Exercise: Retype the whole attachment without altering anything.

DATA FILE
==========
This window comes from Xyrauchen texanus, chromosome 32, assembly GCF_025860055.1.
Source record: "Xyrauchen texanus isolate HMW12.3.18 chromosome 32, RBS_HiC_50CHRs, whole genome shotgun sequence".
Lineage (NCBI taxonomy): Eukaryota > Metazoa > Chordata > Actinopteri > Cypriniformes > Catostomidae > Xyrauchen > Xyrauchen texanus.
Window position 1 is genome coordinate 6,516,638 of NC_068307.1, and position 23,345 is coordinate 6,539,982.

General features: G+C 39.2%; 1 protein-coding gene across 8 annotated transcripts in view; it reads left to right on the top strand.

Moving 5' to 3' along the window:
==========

This window comes from Xyrauchen texanus, chromosome 32, assembly GCF_025860055.1.
Source record: "Xyrauchen texanus isolate HMW12.3.18 chromosome 32, RBS_HiC_50CHRs, whole genome shotgun sequence".
Lineage (NCBI taxonomy): Eukaryota > Metazoa > Chordata > Actinopteri > Cypriniformes > Catostomidae > Xyrauchen > Xyrauchen texanus.
Window position 1 is genome coordinate 6,516,638 of NC_068307.1, and position 23,345 is coordinate 6,539,982.

General features: G+C 39.2%; 1 protein-coding gene across 8 annotated transcripts in view; it reads left to right on the top strand.

Moving 5' to 3' along the window: